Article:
MI weekly selection #308

Star formation topped out around 10B years ago

A comprehensive study of high-energy gamma rays suggests that star formation in the universe reached its highest rate about 10 billion years ago. Researchers examined 740 space objects that produce high-energy gamma rays using the Fermi Gamma-ray Space Telescope to chart star formation history throughout 90% of cosmic time.

New Scientist

Toothless fossil may offer clues to whale evolution

Fossil remains of a whale dating back 33 million years may help researchers better understand how whales evolved from having teeth to using baleen-facilitated feeding. Maiabalaena nesbittae did not have teeth, and scientists have not found evidence of baleen, either, so it could represent the toothless stage of whale evolution that researchers have so far been unable to document.

The Scientists

Nursing behavior observed among jumping spiders

A tiny jumping spider has been observed producing milk to feed her offspring much like mammals do. Toxeus magnus continues to nurse her young even after they start foraging on their own.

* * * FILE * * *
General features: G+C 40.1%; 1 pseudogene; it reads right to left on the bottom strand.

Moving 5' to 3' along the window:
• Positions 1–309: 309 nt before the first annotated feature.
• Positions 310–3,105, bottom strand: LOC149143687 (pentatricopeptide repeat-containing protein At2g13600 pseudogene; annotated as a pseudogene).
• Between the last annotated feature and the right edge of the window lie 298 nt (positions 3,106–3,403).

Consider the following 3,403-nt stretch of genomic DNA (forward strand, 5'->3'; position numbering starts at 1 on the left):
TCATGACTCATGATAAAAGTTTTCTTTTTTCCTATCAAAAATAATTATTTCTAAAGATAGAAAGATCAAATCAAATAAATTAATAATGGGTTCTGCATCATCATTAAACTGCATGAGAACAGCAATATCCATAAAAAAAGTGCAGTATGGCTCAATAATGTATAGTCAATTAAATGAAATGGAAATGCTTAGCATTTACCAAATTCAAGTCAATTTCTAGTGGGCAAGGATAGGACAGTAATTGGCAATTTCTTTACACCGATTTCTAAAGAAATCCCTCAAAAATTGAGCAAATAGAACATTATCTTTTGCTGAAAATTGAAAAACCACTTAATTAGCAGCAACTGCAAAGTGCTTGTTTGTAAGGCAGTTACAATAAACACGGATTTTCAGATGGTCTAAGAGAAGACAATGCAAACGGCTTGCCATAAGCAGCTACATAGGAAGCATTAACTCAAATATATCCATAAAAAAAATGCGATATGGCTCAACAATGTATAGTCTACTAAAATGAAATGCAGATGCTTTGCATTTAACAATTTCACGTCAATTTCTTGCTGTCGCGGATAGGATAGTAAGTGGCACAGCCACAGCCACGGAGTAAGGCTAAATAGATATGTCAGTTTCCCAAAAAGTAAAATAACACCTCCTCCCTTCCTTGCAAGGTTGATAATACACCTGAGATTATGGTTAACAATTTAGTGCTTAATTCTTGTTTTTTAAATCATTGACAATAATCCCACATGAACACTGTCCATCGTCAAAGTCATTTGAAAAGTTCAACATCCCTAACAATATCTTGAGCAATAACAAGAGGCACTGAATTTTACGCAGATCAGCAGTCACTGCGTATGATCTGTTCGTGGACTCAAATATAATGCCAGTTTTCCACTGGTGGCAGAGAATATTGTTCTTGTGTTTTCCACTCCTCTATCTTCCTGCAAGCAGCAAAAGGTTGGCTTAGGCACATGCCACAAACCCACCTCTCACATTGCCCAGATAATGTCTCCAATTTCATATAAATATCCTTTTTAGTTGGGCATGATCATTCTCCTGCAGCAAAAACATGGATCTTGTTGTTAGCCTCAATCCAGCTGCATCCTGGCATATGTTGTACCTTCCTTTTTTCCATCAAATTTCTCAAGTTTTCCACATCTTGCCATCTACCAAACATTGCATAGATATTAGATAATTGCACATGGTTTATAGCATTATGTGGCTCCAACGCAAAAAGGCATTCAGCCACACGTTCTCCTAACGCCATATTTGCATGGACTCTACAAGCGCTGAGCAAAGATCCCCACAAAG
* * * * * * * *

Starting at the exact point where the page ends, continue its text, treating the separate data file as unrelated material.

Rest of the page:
Science News

Olfactory bulb stimulation may lead to restoration of smelling ability

Stimulating the olfactory bulb in the brain can produce the sensation of smell and may one day contribute to the development of an implant that could give people with anosmia the ability to perceive scents.

Scientific American

New Zealand islands closer together since 2016 quake

New Zealand’s South Island has moved closer to the North Island since the magnitude 7.8 Kaikoura earthquake two years ago. Since the quake — which moved the South Island’s Marlborough coast over 6 meters higher in some places and over 2 meters lower in others — Cape Campbell on the South Island has slid about 35 centimeters closer to Wellington on the North Island.


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